A huge road trip through the Southeast!
Week 1 of the 2021 season just had to be a big one. It’s been so long without proper college football that I wanted to make it my biggest trip yet.
UAB 31, Jacksonville State 0
This game was held at Cramton Bowl in Montgomery, Alabama. It’s not in the nicest Montgomery neighborhood, but the venue was suitable for this kind of game. Honestly, I went because it was on a Wednesday and along my route. Football is football.
Game Day Grade: D
Bowling Green 6, Tennessee 38
Good ole Rocky Top. Knoxville is all around one of the better places to experience college football at the highest level. Before the game, find your way to Market Square. There’s plenty of excellent local restaurants and bars (and you can park for free there!). It’s right next to downtown Knoxville.
There’s a plethora of tailgating options for all levels of partiers. Have the in on someone with a boat near the Tennessee River? “Sailgating” is a favorite practice among the Vol Navy. Otherwise, there’s plenty of other options to have a fun, standard tailgate.
Tailgate or no tailgate, get to Neyland early. The team walk happens first, about 90 minutes prior to kickoff. After that is the traditional marching band entrance, which is one of the best in the country. The Heart of the Southland Band is worth the watch and Rocky Top is one of the best fight songs in the country.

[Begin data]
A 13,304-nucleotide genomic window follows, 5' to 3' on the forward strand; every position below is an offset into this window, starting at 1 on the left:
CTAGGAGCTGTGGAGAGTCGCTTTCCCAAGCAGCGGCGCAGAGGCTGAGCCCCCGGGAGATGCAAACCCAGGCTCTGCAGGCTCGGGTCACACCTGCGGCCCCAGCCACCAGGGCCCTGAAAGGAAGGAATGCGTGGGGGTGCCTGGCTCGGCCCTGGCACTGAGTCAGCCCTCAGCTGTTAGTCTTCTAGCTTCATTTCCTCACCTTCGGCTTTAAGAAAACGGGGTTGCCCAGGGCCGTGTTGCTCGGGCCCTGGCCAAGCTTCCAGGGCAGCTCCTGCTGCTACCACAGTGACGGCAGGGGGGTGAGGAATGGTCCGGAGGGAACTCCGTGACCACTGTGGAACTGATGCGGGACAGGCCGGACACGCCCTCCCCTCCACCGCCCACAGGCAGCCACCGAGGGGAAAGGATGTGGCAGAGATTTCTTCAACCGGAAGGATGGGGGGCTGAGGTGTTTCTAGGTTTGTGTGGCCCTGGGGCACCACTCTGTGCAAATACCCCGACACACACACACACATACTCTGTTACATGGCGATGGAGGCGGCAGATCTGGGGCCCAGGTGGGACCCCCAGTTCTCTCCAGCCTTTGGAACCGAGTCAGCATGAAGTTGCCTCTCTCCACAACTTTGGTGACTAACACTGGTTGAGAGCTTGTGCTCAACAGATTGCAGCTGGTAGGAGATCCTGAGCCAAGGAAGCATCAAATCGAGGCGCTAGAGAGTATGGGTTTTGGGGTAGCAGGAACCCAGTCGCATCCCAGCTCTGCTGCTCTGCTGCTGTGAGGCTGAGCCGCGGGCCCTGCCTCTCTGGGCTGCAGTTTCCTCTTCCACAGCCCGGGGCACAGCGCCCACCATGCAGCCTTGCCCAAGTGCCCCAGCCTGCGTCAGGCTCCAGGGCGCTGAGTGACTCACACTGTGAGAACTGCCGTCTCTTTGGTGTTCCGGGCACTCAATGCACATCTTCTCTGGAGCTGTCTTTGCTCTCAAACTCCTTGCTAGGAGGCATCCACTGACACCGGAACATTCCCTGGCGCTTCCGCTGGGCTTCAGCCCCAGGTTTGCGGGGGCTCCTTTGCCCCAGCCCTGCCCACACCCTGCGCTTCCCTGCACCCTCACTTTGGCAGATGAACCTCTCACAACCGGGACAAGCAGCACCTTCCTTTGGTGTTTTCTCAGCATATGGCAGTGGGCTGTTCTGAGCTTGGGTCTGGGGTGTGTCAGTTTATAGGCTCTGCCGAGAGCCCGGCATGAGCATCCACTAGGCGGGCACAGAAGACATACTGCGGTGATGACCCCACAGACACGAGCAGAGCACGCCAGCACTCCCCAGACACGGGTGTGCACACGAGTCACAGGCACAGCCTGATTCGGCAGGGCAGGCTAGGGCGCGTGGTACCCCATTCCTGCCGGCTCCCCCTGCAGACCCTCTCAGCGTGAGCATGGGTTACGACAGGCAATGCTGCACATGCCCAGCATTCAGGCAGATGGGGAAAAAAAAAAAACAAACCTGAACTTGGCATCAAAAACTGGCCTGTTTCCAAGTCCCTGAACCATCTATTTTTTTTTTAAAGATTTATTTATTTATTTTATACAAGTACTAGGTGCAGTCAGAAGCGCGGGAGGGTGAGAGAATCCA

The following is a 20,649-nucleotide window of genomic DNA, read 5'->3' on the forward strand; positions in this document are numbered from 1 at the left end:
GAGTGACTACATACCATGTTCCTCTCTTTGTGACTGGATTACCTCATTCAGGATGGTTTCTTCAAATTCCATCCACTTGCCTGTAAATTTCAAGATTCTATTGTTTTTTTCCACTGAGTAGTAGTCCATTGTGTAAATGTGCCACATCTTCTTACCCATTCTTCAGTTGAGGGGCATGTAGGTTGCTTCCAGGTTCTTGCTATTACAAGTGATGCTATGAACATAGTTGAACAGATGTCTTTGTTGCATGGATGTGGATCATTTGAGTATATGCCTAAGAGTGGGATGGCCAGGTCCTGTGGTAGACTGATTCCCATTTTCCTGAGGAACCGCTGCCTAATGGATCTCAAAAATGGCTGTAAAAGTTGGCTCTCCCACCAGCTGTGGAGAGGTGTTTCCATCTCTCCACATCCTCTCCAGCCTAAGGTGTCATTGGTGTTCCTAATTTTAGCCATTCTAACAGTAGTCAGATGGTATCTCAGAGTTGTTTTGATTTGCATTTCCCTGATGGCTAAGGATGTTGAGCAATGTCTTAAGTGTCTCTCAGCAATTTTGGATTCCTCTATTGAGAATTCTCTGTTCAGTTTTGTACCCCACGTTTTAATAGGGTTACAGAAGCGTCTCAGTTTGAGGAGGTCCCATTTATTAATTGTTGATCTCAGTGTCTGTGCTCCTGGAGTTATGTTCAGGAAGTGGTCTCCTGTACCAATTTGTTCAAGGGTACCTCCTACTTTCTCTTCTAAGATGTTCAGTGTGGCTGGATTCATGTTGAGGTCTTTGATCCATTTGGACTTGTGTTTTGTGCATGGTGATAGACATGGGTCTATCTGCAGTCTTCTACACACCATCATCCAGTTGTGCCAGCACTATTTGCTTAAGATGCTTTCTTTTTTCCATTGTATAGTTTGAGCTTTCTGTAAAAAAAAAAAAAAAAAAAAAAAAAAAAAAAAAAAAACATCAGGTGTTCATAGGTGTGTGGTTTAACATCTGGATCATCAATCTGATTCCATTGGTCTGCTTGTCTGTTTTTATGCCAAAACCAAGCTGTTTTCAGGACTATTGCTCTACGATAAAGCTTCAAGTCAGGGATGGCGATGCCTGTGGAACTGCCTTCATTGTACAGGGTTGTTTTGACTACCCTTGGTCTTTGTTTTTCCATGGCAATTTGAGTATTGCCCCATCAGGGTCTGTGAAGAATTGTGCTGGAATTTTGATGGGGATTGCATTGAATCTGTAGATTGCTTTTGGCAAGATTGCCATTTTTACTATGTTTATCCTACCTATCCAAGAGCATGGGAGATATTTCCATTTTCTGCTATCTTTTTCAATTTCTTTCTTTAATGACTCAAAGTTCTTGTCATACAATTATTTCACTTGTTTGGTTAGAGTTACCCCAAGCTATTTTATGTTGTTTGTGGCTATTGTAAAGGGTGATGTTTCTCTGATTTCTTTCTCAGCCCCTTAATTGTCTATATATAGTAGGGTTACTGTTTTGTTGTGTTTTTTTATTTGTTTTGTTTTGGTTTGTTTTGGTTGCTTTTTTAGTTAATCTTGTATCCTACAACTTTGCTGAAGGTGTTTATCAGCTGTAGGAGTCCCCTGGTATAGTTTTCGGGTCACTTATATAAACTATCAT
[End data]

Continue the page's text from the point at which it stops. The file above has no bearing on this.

Neyland Stadium itself is a beautiful stadium. It’s enormous, historic, and iconic. Watch for fireworks around the entire roof and don’t miss the Vols running through the T.
Not much to report about the game. It was an SEC team outclassing a MAC team and actually made for a boring contest. But that didn’t affect anything– Tennessee is one of my favorite game days.
Game Day Grades
Stadium: B+. Maybe it’s controversial, but aside from the grand scope of this stadium, there’s not much going on. It’s very old and is relatively unrenovated. Once you enter the bowl, though, you get it. Neyland Stadium is iconic.
Tradition: A. The band, the orange, the SEC, running through the T, Rocky Top, just add it all up. Tennessee has some of the best history and tradition in college football.
Atmosphere: B-. The Vols hosting a low-level opponent like BGSU doesn’t help. The stadium wasn’t quite full, also due to it being on a Thursday. Vol fans are passionate, but this just wasn’t the game to show it off. The PA system was having issues during this game, something that should probably have been ironed out well beforehand.